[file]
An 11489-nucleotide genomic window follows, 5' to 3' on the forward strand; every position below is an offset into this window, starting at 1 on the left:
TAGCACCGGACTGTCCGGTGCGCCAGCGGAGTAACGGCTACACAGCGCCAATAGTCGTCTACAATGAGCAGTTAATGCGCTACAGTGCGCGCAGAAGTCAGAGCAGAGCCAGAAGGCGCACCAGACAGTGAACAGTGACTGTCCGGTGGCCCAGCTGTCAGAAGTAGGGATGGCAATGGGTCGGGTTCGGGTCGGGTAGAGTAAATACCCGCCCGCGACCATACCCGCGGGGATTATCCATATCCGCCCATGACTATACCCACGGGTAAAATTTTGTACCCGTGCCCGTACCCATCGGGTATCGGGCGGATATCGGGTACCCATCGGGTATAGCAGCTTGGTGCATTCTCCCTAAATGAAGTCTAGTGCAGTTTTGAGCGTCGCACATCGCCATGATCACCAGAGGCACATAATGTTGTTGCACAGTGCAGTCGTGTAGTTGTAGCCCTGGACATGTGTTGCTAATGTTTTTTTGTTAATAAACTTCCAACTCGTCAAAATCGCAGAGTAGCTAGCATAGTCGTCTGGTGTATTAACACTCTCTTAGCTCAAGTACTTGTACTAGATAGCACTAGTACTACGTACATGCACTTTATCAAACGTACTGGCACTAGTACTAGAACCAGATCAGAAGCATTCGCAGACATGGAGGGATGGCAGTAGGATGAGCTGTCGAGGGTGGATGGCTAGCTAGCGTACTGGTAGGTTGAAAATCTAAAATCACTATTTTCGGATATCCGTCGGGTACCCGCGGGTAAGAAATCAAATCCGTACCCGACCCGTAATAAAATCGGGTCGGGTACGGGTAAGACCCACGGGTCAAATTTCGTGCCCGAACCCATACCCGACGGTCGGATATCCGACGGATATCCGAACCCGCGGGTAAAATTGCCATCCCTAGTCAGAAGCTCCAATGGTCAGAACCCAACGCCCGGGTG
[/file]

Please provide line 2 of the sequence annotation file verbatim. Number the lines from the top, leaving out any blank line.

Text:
TAGCACCGGACTGTCCGGTGCGCCAGCGGAGTAACGGCTACACAGCGCCAATAGTCGTCTACAATGAGCAGTTAATGCGCTACAGTGCGCGCAGAAGTCAGAGCAGAGCCAGAAGGCGCACCAGACAGTGAACAGTGACTGTCCGGTGGCCCAGCTGTCAGAAGTAGGGATGGCAATGGGTCGGGTTCGGGTCGGGTAGAGTAAATACCCGCCCGCGACCATACCCGCGGGGATTATCCATATCCGCCCATGACTATACCCACGGGTAAAATTTTGTACCCGTGCCCGTACCCATCGGGTATCGGGCGGATATCGGGTACCCATCGGGTATAGCAGCTTGGTGCATTCTCCCTAAATGAAGTCTAGTGCAGTTTTGAGCGTCGCACATCGCCATGATCACCAGAGGCACATAATGTTGTTGCACAGTGCAGTCGTGTAGTTGTAGCCCTGGACATGTGTTGCTAATGTTTTTTTGTTAATAAACTTCCAACTCGTCAAAATCGCAGAGTAGCTAGCATAGTCGTCTGGTGTATTAACACTCTCTTAGCTCAAGTACTTGTACTAGATAGCACTAGTACTACGTACATGCACTTTATCAAACGTACTGGCACTAGTACTAGAACCAGATCAGAAGCATTCGCAGACATGGAGGGATGGCAGTAGGATGAGCTGTCGAGGGTGGATGGCTAGCTAGCGTACTGGTAGGTTGAAAATCTAAAATCACTATTTTCGGATATCCGTCGGGTACCCGCGGGTAAGAAATCAAATCCGTACCCGACCCGTAATAAAATCGGGTCGGGTACGGGTAAGACCCACGGGTCAAATTTCGTGCCCGAACCCATACCCGACGGTCGGATATCCGACGGATATCCGAACCCGCGGGTAAAATTGCCATCCCTAGTCAGAAGCTCCAATGGTCAGAACCCAACGCCCGGGTG